retaining means to fixedly secure said fiber reinforced paper about said slab by clampingly engaging spaced apart portions of said fiber reinforced paper so as to retain said fiber reinforced paper in place over said slab when the cleaning head is disposed against a surface to be wiped or mopped with said fiber reinforced paper,
said retaining means including a circumscribing, rectangular frame member for snugly embracing said front and rear walls of said base portion whereby said fiber reinforced paper is clamped in position between said front and rear walls and said circumscribing member,
and means for releaseably securing said circumscribing member to said base portion whereby said member is displaced relative to said front and rear walls to facilitate the drawing of said fiber reinforced paper over said slab so that a clean section of said paper can be substituted for a preceeding soiled portion of said paper.

This application is a continuation-in-part application of application Ser. No. 596,052, filed July 15, 1975, now abandoned for Cleaning Appliance.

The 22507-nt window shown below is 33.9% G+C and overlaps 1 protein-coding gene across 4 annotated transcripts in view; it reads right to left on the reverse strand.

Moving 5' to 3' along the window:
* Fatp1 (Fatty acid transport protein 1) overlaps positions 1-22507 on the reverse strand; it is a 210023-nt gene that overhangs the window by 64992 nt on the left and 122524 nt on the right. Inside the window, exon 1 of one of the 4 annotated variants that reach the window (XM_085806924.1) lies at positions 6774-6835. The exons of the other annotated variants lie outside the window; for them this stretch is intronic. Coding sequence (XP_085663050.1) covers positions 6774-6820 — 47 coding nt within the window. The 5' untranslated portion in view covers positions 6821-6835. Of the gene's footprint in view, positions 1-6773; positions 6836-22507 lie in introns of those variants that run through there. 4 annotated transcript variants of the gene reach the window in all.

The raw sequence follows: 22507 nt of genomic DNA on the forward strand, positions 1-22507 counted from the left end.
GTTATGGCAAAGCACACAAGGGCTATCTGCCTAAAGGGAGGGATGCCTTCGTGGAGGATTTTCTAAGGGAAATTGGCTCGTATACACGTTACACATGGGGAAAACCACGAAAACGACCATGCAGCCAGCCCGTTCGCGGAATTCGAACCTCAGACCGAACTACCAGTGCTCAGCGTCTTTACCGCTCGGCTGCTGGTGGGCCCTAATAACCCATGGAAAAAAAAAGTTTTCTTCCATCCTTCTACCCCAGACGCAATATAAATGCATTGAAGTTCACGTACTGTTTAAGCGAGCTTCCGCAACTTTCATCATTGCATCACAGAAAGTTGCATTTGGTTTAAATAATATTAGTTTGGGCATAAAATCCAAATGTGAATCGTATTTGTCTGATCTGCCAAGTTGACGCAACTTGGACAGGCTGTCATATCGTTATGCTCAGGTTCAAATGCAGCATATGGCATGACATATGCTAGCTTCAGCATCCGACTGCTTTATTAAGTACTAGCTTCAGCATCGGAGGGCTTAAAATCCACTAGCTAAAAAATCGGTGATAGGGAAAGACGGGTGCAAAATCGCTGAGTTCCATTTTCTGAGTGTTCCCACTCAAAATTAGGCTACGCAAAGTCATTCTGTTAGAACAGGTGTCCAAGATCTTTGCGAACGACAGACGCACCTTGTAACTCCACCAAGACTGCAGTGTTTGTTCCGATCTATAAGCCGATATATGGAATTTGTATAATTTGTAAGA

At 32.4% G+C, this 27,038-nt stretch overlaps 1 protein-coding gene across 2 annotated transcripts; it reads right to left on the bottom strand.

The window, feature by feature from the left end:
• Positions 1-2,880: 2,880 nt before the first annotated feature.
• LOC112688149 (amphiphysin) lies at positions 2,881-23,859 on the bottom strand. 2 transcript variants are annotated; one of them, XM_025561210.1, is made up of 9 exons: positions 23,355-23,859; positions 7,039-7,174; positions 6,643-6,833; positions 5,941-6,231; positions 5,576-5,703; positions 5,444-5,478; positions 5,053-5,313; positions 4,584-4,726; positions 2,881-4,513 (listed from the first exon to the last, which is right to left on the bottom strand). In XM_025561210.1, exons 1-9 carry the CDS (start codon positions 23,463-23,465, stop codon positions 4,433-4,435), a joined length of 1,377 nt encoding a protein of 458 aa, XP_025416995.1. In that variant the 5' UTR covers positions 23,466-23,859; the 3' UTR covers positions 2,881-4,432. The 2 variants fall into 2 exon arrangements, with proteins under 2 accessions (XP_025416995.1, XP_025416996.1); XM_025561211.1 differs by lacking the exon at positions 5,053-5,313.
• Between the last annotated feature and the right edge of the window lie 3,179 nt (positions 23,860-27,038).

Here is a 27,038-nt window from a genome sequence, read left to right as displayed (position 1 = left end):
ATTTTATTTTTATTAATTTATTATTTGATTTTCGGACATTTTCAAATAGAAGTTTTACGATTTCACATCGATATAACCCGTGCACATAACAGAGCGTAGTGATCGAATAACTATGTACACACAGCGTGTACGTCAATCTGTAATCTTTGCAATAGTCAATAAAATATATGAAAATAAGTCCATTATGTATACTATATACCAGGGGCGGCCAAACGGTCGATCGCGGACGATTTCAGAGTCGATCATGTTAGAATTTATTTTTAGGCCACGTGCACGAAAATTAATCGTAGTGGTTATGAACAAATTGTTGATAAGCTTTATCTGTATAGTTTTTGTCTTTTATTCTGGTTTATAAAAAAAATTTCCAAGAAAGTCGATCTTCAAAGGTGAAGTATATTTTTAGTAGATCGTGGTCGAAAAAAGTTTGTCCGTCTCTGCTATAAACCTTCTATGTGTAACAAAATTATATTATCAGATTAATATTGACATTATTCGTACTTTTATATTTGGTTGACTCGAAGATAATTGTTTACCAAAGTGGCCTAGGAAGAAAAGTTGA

This invention relates to a cleaning implement which is particularly applicable for the cleaning of floors and woodwork and may also be utilized for wax applying and polishing purposes.

A variety of cleaning and wiping devices have been developed and used to clean surfaces. These have included mops employing multiple strands of stringy water absorbing material, devices employing water absorbing sponges and a variety of other devices which are supported at the end of a rod or handle and are moved against and across a surface such as the floor in a wiping action. Most of these devices suffer the shortcoming that the wiping element, which is generally a textile material, string or plastic sponge, soon becomes contaminated and soiled with dirt and its effectiveness is rapidly reduced, even after soaking in water, thus requiring its replacement after a certain amount of use.

The instant invention employs a surface cleaning and wiping element such as a sheet of textile material or reinforced paper which may easily be applied and replaced with respect to a working head disposed at the end of a handle so that when the wiping element wears out or becomes too contaminated for proper use, it may easily be replenished with a fresh section thereof.

Accordingly, it is a primary object of this invention to provide a new and improved cleaning and wiping device for use on surfaces such as floors, walls and other structures.